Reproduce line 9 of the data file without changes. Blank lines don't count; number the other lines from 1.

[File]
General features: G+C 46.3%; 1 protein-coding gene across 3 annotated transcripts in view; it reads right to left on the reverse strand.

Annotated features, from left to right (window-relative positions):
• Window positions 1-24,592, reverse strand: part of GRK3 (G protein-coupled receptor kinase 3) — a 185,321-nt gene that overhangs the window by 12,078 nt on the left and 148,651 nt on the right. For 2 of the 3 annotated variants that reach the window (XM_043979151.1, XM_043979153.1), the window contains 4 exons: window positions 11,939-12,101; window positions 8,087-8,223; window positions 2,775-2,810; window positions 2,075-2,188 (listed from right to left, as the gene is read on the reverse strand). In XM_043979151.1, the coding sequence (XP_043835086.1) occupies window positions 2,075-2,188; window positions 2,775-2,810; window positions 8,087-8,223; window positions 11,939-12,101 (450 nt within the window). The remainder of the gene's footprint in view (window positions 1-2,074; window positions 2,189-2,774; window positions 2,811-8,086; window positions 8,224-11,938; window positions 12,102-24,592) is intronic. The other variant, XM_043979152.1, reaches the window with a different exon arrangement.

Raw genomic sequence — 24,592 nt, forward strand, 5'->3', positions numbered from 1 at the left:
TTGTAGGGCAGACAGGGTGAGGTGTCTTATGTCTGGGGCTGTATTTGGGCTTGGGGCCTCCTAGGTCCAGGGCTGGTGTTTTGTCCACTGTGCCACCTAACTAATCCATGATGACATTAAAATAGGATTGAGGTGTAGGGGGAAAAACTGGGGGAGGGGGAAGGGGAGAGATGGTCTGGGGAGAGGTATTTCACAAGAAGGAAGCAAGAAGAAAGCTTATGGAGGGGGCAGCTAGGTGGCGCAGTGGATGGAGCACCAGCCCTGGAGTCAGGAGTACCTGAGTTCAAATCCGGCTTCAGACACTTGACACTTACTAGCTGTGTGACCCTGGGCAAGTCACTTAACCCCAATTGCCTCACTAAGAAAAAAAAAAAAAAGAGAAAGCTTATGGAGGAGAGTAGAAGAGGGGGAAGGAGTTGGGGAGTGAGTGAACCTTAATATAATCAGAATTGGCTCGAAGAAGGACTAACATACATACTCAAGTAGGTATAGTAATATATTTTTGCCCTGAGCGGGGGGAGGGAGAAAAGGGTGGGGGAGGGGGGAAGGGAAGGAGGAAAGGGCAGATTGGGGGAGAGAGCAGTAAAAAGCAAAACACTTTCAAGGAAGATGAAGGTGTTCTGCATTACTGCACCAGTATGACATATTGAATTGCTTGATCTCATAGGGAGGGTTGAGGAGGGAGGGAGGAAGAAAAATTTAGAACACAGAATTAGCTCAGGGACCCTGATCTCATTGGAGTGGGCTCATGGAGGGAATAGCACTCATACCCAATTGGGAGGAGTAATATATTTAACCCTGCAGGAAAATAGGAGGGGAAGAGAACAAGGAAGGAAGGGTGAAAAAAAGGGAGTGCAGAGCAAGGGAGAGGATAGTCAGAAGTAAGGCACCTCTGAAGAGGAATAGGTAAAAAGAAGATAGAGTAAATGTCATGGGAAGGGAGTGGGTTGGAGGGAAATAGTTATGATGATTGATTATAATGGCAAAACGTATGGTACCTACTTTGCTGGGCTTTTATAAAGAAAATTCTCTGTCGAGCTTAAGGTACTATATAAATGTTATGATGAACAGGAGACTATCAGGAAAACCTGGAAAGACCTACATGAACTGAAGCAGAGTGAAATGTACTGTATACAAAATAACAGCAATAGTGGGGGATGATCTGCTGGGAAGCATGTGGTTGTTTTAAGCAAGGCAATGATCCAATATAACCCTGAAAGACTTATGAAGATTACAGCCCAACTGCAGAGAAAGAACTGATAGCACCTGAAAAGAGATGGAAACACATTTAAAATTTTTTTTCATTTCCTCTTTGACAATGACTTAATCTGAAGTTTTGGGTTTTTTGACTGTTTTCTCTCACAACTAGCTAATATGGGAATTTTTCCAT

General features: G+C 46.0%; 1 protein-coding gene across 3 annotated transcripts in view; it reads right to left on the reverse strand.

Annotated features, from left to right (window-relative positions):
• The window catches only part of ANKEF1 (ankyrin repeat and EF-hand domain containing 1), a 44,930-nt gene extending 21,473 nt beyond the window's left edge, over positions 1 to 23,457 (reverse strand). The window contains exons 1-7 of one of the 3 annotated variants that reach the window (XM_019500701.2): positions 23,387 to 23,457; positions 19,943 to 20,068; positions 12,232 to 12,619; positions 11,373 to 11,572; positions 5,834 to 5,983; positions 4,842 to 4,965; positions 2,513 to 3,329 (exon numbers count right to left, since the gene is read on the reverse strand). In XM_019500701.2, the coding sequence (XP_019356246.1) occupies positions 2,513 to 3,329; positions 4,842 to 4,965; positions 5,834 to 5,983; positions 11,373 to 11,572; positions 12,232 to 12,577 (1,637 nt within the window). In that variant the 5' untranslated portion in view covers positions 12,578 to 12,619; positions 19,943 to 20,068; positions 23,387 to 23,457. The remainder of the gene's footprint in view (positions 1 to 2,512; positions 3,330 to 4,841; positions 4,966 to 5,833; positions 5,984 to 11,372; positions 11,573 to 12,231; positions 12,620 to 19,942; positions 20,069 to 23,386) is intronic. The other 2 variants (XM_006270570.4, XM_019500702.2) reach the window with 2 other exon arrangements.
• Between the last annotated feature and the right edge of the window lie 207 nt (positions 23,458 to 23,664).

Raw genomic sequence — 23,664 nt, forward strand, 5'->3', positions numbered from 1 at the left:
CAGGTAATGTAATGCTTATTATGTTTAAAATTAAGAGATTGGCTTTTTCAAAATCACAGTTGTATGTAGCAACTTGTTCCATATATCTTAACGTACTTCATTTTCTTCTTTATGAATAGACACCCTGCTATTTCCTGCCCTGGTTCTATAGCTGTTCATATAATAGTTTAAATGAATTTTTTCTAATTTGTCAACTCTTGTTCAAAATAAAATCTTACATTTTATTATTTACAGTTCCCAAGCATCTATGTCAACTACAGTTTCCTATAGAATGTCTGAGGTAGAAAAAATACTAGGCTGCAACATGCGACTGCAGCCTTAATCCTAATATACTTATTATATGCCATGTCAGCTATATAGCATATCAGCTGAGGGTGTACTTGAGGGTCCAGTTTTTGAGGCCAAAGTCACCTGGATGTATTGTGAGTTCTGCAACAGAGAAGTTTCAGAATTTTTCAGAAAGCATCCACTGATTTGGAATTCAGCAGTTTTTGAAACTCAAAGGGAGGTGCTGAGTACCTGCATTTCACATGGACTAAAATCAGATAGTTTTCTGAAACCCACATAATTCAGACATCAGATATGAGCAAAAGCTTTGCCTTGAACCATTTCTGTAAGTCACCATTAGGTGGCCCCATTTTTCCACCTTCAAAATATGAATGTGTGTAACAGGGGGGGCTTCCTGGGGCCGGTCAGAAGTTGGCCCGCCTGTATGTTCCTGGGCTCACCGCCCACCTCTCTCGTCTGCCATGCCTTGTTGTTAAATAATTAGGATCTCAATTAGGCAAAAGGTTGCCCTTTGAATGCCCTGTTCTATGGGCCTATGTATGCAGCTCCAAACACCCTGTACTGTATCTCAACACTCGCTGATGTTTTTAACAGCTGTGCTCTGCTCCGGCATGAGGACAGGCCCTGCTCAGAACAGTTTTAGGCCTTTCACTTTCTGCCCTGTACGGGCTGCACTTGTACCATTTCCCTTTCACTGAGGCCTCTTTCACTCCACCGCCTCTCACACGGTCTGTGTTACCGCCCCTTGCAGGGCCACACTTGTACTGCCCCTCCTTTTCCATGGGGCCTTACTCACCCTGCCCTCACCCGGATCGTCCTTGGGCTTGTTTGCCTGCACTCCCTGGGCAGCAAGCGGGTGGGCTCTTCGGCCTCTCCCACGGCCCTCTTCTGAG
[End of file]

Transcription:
• Between the last annotated feature and the right edge of the window lie 207 nt (positions 23,458 to 23,664).